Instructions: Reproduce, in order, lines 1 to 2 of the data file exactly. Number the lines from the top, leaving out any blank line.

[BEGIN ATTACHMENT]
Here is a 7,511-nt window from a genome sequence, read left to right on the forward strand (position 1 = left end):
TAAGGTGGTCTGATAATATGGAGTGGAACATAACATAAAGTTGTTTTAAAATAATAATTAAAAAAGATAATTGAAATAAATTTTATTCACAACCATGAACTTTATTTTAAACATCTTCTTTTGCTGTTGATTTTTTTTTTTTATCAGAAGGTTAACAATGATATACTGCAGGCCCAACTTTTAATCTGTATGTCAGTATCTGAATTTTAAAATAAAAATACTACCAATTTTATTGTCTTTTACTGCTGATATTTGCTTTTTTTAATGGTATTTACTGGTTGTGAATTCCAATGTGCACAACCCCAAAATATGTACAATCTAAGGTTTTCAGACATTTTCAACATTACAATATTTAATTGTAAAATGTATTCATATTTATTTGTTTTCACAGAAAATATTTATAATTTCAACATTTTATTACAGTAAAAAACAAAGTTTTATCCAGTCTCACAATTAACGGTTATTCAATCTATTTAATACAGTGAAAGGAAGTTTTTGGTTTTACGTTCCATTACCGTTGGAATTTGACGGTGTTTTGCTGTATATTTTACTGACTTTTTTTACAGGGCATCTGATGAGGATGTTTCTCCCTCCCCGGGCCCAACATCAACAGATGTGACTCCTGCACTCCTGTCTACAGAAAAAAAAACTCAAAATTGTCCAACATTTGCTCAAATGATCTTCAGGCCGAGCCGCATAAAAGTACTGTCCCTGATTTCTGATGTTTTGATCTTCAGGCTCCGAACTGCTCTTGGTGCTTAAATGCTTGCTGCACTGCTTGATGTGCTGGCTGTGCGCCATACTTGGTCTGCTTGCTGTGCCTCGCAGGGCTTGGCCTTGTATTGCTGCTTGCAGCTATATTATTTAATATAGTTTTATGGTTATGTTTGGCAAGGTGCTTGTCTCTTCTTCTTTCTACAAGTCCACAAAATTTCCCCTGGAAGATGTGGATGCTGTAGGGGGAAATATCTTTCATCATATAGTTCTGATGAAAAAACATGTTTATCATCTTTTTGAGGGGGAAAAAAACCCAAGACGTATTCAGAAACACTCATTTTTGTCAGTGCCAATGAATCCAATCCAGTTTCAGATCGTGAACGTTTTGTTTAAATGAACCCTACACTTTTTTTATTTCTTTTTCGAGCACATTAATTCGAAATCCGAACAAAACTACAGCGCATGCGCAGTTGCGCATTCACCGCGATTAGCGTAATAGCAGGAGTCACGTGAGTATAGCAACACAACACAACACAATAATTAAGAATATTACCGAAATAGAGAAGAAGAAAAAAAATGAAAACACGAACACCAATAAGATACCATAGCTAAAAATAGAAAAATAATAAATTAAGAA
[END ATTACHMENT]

Here is a 7,511-nt window from a genome sequence, read left to right on the forward strand (position 1 = left end):
TAAGGTGGTCTGATAATATGGAGTGGAACATAACATAAAGTTGTTTTAAAATAATAATTAAAAAAGATAATTGAAATAAATTTTATTCACAACCATGAACTTTATTTTAAACATCTTCTTTTGCTGTTGATTTTTTTTTTTTATCAGAAGGTTAACAATGATATACTGCAGGCCCAACTTTTAATCTGTATGTCAGTATCTGAATTTTAAAATAAAAATACTACCAATTTTATTGTCTTTTACTGCTGATATTTGCTTTTTTTAATGGTATTTACTGGTTGTGAATTCCAATGTGCACAACCCCAAAATATGTACAATCTAAGGTTTTCAGACATTTTCAACATTACAATATTTAATTGTAAAATGTATTCATATTTATTTGTTTTCACAGAAAATATTTATAATTTCAACATTTTATTACAGTAAAAAACAAAGTTTTATCCAGTCTCACAATTAACGGTTATTCAATCTATTTAATACAGTGAAAGGAAGTTTTTGGTTTTACGTTCCATTACCGTTGGAATTTGACGGTGTTTTGCTGTATATTTTACTGACTTTTTTTACAGGGCATCTGATGAGGATGTTTCTCCCTCCCCGGGCCCAACATCAACAGATGTGACTCCTGCACTCCTGTCTACAGAAAAAAAAACTCAAAATTGTCCAACATTTGCTCAAATGATCTTCAGGCCGAGCCGCATAAAAGTACTGTCCCTGATTTCTGATGTTTTGATCTTCAGGCTCCGAACTGCTCTTGGTGCTTAAATGCTTGCTGCACTGCTTGATGTGCTGGCTGTGCGCCATACTTGGTCTGCTTGCTGTGCCTCGCAGGGCTTGGCCTTGTATTGCTGCTTGCAGCTATATTATTTAATATAGTTTTATGGTTATGTTTGGCAAGGTGCTTGTCTCTTCTTCTTTCTACAAGTCCACAAAATTTCCCCTGGAAGATGTGGATGCTGTAGGGGGAAATATCTTTCATCATATAGTTCTGATGAAAAAACATGTTTATCATCTTTTTGAGGGGGAAAAAAACCCAAGACGTATTCAGAAACACTCATTTTTGTCAGTGCCAATGAATCCAATCCAGTTTCAGATCGTGAACGTTTTGTTTAAATGAACCCTACACTTTTTTTATTTCTTTTTCGAGCACATTAATTCGAAATCCGAACAAAACTACAGCGCATGCGCAGTTGCGCATTCACCGCGATTAGCGTAATAGCAGGAGTCACGTGAGTATAGCAACACAACACAACACAATAATTAAGAATATTACCGAAATAGAGAAGAAGAAAAAAAATGAAAACACGAACACCAATAAGATACCATAGCTAAAAATAGAAAAATAATAAATTAAGAA